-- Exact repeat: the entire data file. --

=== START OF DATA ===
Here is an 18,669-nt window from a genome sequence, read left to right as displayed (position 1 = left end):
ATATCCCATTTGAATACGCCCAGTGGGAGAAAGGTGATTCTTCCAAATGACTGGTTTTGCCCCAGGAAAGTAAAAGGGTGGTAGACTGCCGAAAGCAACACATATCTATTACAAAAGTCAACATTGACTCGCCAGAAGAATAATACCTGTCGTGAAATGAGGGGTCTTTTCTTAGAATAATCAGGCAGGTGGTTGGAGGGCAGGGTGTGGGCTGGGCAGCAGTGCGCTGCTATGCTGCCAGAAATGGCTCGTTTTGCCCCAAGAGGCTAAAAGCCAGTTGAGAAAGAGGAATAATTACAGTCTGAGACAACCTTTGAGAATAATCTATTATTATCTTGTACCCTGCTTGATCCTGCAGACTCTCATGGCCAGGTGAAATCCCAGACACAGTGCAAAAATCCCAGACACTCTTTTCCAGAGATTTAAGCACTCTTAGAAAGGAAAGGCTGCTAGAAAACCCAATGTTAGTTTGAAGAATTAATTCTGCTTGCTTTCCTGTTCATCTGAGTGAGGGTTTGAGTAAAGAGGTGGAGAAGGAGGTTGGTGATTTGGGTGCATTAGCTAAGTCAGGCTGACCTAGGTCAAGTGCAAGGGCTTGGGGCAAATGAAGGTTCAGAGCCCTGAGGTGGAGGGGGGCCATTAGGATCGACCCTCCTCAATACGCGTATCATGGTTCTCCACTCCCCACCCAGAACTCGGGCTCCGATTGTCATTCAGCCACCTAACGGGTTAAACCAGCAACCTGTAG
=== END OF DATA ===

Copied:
Here is an 18,669-nt window from a genome sequence, read left to right as displayed (position 1 = left end):
ATATCCCATTTGAATACGCCCAGTGGGAGAAAGGTGATTCTTCCAAATGACTGGTTTTGCCCCAGGAAAGTAAAAGGGTGGTAGACTGCCGAAAGCAACACATATCTATTACAAAAGTCAACATTGACTCGCCAGAAGAATAATACCTGTCGTGAAATGAGGGGTCTTTTCTTAGAATAATCAGGCAGGTGGTTGGAGGGCAGGGTGTGGGCTGGGCAGCAGTGCGCTGCTATGCTGCCAGAAATGGCTCGTTTTGCCCCAAGAGGCTAAAAGCCAGTTGAGAAAGAGGAATAATTACAGTCTGAGACAACCTTTGAGAATAATCTATTATTATCTTGTACCCTGCTTGATCCTGCAGACTCTCATGGCCAGGTGAAATCCCAGACACAGTGCAAAAATCCCAGACACTCTTTTCCAGAGATTTAAGCACTCTTAGAAAGGAAAGGCTGCTAGAAAACCCAATGTTAGTTTGAAGAATTAATTCTGCTTGCTTTCCTGTTCATCTGAGTGAGGGTTTGAGTAAAGAGGTGGAGAAGGAGGTTGGTGATTTGGGTGCATTAGCTAAGTCAGGCTGACCTAGGTCAAGTGCAAGGGCTTGGGGCAAATGAAGGTTCAGAGCCCTGAGGTGGAGGGGGGCCATTAGGATCGACCCTCCTCAATACGCGTATCATGGTTCTCCACTCCCCACCCAGAACTCGGGCTCCGATTGTCATTCAGCCACCTAACGGGTTAAACCAGCAACCTGTAG